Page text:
Belfast Telegraph

Bootilicious: Famous footwear brand Dr Martens looks to stamp its presence on the Belfast high street

By Margaret Canning

They've been in and out of fashion for around four decades – although some diehard fans have never abandoned theirs.

But now big boot brand Dr Martens is looking for premises in Belfast, responding to a resurgence in popularity of the hard-wearing footwear.

Also known as DMs, the thick-soled boots and shoes – typically made in oxblood or black leather – have been embraced by punks and skinheads in the 1970s and 1980s, grunge music-loving teenagers in the 1990s, and are now shodding a new generation.

The business has looked closely at the former French Connection shop in Cornmarket, and even placed a planning application for Dr Marten signage at the unit earlier this month.

However, the owner of the building said no deal could yet be confirmed.

Doctor Martens chief executive David Suddens said it had been considering an opening in Belfast but could not comment further.

Stylist Sara O'Neill said the DM was enjoying a fashion renaissance, which could justify the opening of a standalone DM store.

Ms O'Neill – who still owns a pair of oxblood steel-toecapped DM boots – said: "DMs have been worn by sub-cultures such as skinheads and punks – and I would have had a pair myself years ago. I wore mine in the 1990s as a grunger, with little floral or slip dresses.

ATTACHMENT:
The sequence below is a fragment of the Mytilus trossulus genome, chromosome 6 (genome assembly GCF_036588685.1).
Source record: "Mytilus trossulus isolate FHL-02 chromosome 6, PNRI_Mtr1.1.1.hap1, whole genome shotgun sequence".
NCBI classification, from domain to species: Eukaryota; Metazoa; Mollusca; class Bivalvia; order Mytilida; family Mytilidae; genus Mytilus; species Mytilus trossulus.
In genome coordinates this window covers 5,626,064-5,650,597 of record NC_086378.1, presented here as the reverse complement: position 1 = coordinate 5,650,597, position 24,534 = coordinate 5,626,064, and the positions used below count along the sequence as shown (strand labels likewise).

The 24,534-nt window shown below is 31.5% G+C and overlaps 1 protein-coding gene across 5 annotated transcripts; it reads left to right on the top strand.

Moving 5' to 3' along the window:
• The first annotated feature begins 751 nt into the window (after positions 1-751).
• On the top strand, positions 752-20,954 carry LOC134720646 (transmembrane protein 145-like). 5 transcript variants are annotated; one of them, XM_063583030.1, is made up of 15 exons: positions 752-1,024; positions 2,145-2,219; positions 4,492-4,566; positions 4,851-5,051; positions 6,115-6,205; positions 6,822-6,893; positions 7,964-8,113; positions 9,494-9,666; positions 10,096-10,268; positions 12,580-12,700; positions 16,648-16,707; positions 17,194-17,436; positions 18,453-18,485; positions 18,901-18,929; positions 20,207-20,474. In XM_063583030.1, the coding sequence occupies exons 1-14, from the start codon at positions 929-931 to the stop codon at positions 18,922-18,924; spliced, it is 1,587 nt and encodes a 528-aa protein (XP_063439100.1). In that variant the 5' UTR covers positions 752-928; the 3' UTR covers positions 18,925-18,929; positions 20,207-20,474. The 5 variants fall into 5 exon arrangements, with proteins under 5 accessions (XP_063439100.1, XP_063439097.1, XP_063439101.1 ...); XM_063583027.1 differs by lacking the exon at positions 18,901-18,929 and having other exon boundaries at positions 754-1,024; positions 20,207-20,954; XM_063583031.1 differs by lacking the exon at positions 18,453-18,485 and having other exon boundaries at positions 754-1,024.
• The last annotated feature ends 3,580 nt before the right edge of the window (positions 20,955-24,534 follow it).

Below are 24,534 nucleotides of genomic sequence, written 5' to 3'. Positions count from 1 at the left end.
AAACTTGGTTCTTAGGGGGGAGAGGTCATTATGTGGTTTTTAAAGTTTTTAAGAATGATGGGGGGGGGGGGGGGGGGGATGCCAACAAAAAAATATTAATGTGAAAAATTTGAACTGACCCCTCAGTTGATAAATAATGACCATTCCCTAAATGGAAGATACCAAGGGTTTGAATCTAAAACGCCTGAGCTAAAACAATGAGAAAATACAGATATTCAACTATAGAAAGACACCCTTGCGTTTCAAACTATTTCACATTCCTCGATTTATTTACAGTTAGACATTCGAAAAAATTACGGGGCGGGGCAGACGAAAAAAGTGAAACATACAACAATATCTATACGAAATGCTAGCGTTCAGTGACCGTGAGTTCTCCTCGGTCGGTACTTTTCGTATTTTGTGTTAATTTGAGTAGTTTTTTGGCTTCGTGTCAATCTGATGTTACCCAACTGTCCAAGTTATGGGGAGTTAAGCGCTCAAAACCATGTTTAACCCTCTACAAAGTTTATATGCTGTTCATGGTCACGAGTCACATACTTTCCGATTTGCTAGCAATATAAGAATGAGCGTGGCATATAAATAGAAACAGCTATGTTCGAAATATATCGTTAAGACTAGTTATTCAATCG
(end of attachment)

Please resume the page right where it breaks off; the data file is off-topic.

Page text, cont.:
"But when I started styling people I was thinking I couldn't really go into Lisburn Road shops wearing them – but I did love them. They are obviously very fashionable now with teenagers who are doing the whole 1990s revival – again, wearing them with little floral dresses, which can give a look a much harder edge.

"Because they are so chunky, they can make legs look a lot slimmer."

The new wave of DMs was no surprise to the seasoned fashionista.

She added: "Fashion is so cyclical that everything makes a comeback."

Earlier this year private equity group Permira Funds completed the £300m acquisition of R Griggs Group – the family company which owned Dr Martens.

Michael Corr, creative director at built environment centre PLACE, welcomed the prospect of a new opening at Cornmarket.

"We are currently refurbishing a vacant space in Lower Garfield Street as our new office to try to regenerate this forgotten space of Belfast," he said.

"And we would encourage others to do the same and invest in the city centre."

Meanwhile, high-end fashion retailer Joules is set to open its first Northern Ireland outlet in June. It will be in Belfast's Arthur Street.


Doctor Martens (right) are enjoying a new wave of popularity with teenagers. An older generation in Belfast can fondly recall buying theirs in the Doc Shop in Pottinger's Entry – but the independent trader closed down at the beginning of last year.

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